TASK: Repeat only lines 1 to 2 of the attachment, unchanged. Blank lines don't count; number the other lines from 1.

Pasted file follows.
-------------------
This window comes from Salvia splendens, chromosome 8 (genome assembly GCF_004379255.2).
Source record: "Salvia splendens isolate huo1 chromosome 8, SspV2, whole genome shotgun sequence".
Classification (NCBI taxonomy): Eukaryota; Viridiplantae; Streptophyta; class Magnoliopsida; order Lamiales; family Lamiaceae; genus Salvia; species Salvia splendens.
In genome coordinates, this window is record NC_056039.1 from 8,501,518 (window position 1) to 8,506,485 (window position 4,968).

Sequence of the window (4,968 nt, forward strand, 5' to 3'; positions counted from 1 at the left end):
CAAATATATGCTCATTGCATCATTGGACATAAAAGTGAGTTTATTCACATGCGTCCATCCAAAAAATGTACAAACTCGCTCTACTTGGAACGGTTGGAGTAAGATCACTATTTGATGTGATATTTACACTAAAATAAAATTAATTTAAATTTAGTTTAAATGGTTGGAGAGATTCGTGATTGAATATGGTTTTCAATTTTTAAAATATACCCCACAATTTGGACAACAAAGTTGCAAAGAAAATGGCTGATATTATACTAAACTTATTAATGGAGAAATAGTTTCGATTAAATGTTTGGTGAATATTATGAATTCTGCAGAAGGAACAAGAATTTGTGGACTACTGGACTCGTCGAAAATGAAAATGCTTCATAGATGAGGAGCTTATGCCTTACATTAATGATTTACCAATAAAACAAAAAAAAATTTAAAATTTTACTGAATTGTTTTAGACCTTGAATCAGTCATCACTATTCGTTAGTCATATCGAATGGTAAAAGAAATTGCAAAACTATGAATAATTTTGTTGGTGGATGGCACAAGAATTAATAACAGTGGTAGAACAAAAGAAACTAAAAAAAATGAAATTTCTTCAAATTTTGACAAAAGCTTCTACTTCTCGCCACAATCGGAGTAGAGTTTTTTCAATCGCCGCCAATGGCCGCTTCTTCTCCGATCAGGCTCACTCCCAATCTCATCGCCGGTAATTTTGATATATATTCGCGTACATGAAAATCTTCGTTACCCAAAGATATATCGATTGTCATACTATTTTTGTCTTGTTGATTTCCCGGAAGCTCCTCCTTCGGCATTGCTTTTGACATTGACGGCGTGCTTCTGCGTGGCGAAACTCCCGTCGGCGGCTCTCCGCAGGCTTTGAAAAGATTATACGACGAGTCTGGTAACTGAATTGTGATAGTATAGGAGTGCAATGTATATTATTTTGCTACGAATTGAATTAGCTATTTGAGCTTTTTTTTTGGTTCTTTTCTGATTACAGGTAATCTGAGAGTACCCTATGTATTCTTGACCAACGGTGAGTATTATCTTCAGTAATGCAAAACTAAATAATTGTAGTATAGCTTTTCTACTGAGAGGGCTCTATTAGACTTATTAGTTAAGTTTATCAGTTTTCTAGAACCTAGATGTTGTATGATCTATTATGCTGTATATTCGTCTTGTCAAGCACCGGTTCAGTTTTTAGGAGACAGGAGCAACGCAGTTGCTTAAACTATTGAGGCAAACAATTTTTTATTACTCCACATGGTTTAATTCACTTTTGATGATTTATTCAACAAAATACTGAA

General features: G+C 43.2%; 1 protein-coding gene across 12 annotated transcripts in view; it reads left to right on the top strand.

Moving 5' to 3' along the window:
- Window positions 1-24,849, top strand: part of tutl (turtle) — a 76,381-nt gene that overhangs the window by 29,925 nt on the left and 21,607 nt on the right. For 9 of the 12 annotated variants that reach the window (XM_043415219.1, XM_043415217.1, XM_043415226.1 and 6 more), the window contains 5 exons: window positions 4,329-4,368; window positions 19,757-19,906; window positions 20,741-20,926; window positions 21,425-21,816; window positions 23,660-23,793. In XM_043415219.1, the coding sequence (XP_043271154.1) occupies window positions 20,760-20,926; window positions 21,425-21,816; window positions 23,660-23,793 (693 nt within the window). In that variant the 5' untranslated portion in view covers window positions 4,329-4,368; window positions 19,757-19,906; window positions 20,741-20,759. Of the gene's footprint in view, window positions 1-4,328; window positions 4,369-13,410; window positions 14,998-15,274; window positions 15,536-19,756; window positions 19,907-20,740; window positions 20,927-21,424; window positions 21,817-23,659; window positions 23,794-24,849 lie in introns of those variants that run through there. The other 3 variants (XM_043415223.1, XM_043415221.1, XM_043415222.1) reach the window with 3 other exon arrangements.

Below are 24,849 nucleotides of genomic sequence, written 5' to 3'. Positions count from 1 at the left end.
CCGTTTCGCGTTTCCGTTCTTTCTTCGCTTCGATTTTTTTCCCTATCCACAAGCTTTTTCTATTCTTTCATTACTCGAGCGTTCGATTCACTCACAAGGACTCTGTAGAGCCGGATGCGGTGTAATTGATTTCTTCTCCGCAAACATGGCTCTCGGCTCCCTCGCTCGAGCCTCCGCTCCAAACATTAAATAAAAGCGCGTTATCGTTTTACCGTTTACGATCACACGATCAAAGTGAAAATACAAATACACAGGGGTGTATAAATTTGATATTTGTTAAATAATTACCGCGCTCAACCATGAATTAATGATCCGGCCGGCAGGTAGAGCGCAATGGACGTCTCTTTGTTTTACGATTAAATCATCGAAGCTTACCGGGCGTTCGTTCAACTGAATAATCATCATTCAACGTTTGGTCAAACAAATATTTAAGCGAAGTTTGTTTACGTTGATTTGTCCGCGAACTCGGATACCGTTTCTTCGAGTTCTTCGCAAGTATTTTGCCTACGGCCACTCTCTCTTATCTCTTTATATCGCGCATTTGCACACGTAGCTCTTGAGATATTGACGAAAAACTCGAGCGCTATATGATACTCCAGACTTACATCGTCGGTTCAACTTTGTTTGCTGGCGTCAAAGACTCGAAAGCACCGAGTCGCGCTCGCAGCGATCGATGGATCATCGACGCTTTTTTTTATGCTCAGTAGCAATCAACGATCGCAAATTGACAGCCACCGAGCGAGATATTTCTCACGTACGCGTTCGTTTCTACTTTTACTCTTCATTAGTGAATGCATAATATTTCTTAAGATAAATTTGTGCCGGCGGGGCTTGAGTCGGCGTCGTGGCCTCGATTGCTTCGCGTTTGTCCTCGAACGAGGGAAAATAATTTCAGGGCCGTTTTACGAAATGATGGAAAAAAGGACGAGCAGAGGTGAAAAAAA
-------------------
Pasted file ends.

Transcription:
This window comes from Salvia splendens, chromosome 8 (genome assembly GCF_004379255.2).
Source record: "Salvia splendens isolate huo1 chromosome 8, SspV2, whole genome shotgun sequence".